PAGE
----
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Rebecca Shield

Is pelvic imbalance affecting your pregnancy?

Pregnancy is an exciting time, full of excitement and anticipation for the arrival of your beautiful bundle of joy.

When preparing for a natural birth mothers have many resources to help them prepare and support their bodies for optimal labour and birth. Learning about their bodies and the birthing process can help them to understand what they are about to experience and how to support this natural process.

The most desirable position for the baby in birth is when the baby’s head is down, with the back of the head (occiput) and spine facing the mother’s front left side. During birth the baby’s body rotates, aligning the occiput with the mother’s symphysis pubis. Then the baby’s head emerges. Once the head is out, the shoulders continue to rotate so they, too, can fit through the mother’s pelvis.

If the baby’s occiput is facing the mother’s right side, in order for the head to get into the most desirable position, the baby must do a “long turn” in the clockwise direction within the mother’s entire pelvis to arrive at her symphysis pubis. Frequently, the baby will stall with his occiput up against the mother’s sacrum. This is called an occiput posterior presentation. It may lead to a longer and more difficult labour and delivery, or even to interventions that prevent a natural birth from happening.

There are babies that choose to lie in a sideways position or “transverse lie”. And also babies that choose to position themselves with their feet pointing downwards; the dreaded ‘’breech position”.

What we sometimes aren’t aware of is that babies move freely throughout pregnancy. Between 35–37 weeks, they settle into what usually becomes their position for birth. Why can babies choose one position as opposed to another? Many mothers are not aware that their pelvic balance throughout pregnancy strongly affects their baby’s choice of position in birth. Increasing your awareness of your posture and movement will support your baby’s ability to find his or her optimal position, which can contribute towards a safer and more natural birth for you and your child.

Many things can affect the pelvis during pregnancy. Modern, sedentary lifestyles, especially seated positions, can compromise our spinal alignment and pelvic balance.

Easy chairs, couches and car seats force us into a slouch position. Even when sitting in straight-backed chairs, we can find ourselves slouching. Slouching misaligns the pelvis in such a way that it makes it more comfortable for the baby to turn posterior or breech. If, instead, you sit with your pelvis tilted forward, your lower spine curves forward. Your pelvis will be open and the baby can often choose a healthier position.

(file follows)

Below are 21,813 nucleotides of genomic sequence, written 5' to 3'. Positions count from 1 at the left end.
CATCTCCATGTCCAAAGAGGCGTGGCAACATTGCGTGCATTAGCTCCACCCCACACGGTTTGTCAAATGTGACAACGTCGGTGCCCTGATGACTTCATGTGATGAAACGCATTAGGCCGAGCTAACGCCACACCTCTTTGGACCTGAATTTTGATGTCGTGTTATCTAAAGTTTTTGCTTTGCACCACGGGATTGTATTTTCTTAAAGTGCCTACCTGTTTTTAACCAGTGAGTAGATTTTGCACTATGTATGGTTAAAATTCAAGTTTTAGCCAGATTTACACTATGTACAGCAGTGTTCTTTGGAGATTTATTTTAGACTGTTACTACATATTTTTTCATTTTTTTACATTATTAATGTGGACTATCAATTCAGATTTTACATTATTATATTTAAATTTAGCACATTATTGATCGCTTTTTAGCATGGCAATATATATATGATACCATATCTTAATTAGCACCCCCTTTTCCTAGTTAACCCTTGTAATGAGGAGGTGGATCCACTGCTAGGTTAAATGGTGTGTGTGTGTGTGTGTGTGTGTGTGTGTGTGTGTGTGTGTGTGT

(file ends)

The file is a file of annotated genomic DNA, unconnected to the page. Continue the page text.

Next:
With any opportunity sit with your hips rocked forward and your knees lower than your hips.

Sitting toward the front edge of your chair will help overcome negative sitting habits. Well inflated birth balls and swedish kneeling chairs make it easy to keep your knees lower than your pelvis.

When on long car journeys or when sitting at work, take breaks every 15-20 minutes and move your body. Spend time throughout the day moving your hips in a figure-eight-type motion. You can use the back of a chair to lean on to do this movement. This keeps the joints in your pelvis flexible and better able to maintain a balanced state. These positions also lean the uterus forward and encourage the baby to settle into the anterior position, an ideal position for birth.

If you have an occupation that is restrictive to movement or has you maintaining a one-sided posture for long periods of time, it is important that you aim to change postures regularly, so you can support pelvic balance. For example, chiropractors and massage therapists may spend their entire day on one side of their table. In this case, maintain pelvic balance by adopting alternate stances.

If you are frequently holding an older child during pregnancy, and you elevate your hip for added support, know that this repetitive torque to your pelvis can cause structural imbalances that may adversely affect your baby’s positioning in utero.

It might seem inconvenient to balance out your daily positions, but your awareness and effort to do so throughout pregnancy can make a significant difference in your birth experience.

Care and support during pregnancy can improve your experience of pregnancy.

Chiropractic care assesses and analyses pelvic balance and distortion. Gentle Chiropractic adjustments during pregnancy can help to create balance in the pelvis, and associated muscles and ligaments. This can reduce tension in the structures that support the uterus, thus potentially reducing unwanted tension, decreasing the potential for unnecessary intervention during birth.

With the pelvis in balance the baby has greater room to develop without restrictions to its forming cranium, spine and skeleton. This also allows the baby room to move into the best position for the birthing process.

As always I hope this information is of use to any expecting Mummys and Daddys, and may you be blessed during this special time.